Now to keep up the strength of the muscles, and the general tone of the system, requires a certain quantity of such food as can not only be swallowed, but as can be digested by the stomach. Meat to be digestible and nourishing must be well fed, healthy, tender, and properly cooked. There is far too much tough meat, and far too many tough beefsteaks consumed in Canada. In Europe, a small portion only of the animal is cut into steaks,-those portions that are sure to be tender when cooked; and the remainder of the animal is converted into stews or roasts. \n Canada, on the contrary, the butcher commences at the neck of the beast, and cuts away until he gets to the shank; cutting it all into steaks. Soon after I arrived in Canada, I engaged apartments in a private family. I had my own rooms, and was to board by myself, but they were to supply me with food. The first day they gave me a tough beef-steak for breakfast, and the same for dinner; the next day it was the same: tough beef-steak for breakfast, tough beef-steak for dinner. This kept on regularly for a week ,when I asked if they could not stew the steak for a change, and I told them how to do it. They tried it once, but I suppose the exertion was too great, and they never tried it again. After putting up with these fried steaks for a month, I got tired out, and left the meat untouched. I suppose then they thought a change necessary, and they gave me fried eggs and bacon for breakfast, eggs and bacon for dinner; next day, eggs and bacon for breakfast, eggs and bacon for dinner; and so kept on till I left the eggs and bacon untouched. Next day they took the hint, and returned to the tough beef-steak, and, when this in turn was untouched, to the eggs and bacon. So, I came to the conclusion at last, that they really only understood these two dishes, and, after eating them for eight or nine months, I could stand it no longer, and shifted my quarters.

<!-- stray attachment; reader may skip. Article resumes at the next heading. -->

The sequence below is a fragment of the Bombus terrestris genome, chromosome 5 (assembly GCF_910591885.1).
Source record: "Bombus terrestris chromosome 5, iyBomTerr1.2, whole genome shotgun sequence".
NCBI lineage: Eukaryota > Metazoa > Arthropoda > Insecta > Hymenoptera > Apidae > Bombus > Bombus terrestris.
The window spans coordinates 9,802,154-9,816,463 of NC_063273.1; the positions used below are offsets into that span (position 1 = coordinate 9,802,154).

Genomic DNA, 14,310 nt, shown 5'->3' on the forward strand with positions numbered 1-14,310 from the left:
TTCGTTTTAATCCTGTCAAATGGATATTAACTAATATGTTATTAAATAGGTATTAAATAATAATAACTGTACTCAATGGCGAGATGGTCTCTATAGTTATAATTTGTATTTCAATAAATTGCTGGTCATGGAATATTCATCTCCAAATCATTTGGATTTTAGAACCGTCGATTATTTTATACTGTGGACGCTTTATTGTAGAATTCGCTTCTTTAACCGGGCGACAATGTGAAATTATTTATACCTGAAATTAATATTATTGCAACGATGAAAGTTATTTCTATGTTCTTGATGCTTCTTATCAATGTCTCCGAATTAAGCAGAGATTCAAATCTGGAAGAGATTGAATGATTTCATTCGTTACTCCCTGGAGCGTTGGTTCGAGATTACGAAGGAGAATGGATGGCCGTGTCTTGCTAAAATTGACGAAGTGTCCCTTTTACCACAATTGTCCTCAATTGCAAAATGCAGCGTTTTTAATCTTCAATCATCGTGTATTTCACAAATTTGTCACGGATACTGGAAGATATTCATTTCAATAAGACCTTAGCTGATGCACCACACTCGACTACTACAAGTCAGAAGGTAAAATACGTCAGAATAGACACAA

Man is by nature and habit an omnivorous animal, (that is, he consumes and requires a variety of food, both animal and vegetable); and, in general, his health is best maintained by mixed proportions and varieties of animal and vegetable food. The unhealthiness of many articles of food, even those supposed to be very nutritious, when taken alone, is sufficiently shown by experiments made by some of the French chemists. "They fed dogs, geese, donkeys, and other animals, on articles which are generally considered highly nutritive, as sugar, gum, starch, oil or butter; the animals died with symptoms of starvation almost as soon as if they had been kept without food. Even bread, when too fine, is insufficient for nutriment. A dog fed on pure white bread lived only fifty days, whereas another, fed with the coarsest brown bread, was well nourished, and seemed capable of living to an indefinite period." The necessity of a proper combination of organic elements for the food of animals has long been shown by Dr. Prout, who has pointed to Nature's food, milk, as the great type of all proper kinds of nourishment; as it contains albumen, oil, sugar and water, so all other kinds of food used for ordinary sustenance ought to include these elements, or others identical in composition, and, in fact, all combinations of food sanctioned by custom do contain these ingredients. Bread contains two of these, gluten-which is vegetable albumen, and starch, which is identical in composition with sugar. Meat contains albumen and fat. An insufficient supply of fat in the food has been observed to cause the following results: loss of flesh, the skin becomes skinny, wrinkled and dry, deficient secretion of mucus in the various passages, insufficient formation of bile, and consequently indigestion and feculent excretions, with diminution of animal heat. It is plain, therefore, that moderately fat meat must be the most wholesome. Excess of fat in the food will disorder the stomach by its indigestibility, causing heart-burn or sickness, and sometimes a bilious attack. Fruits and vegetables, in fair quantity, are healthy, and assist in preventing the occurrence of gout and gravel. The Dutch have a proverb, that "Fruit is gold before reakfast, silver before dinner, and lead at supper." It must be borne in mind, however, that fruits are usually less acid in Europe than they are in America, and the habit which so many young people in Canada have, of eating sour and unripe fruit, is very injurious.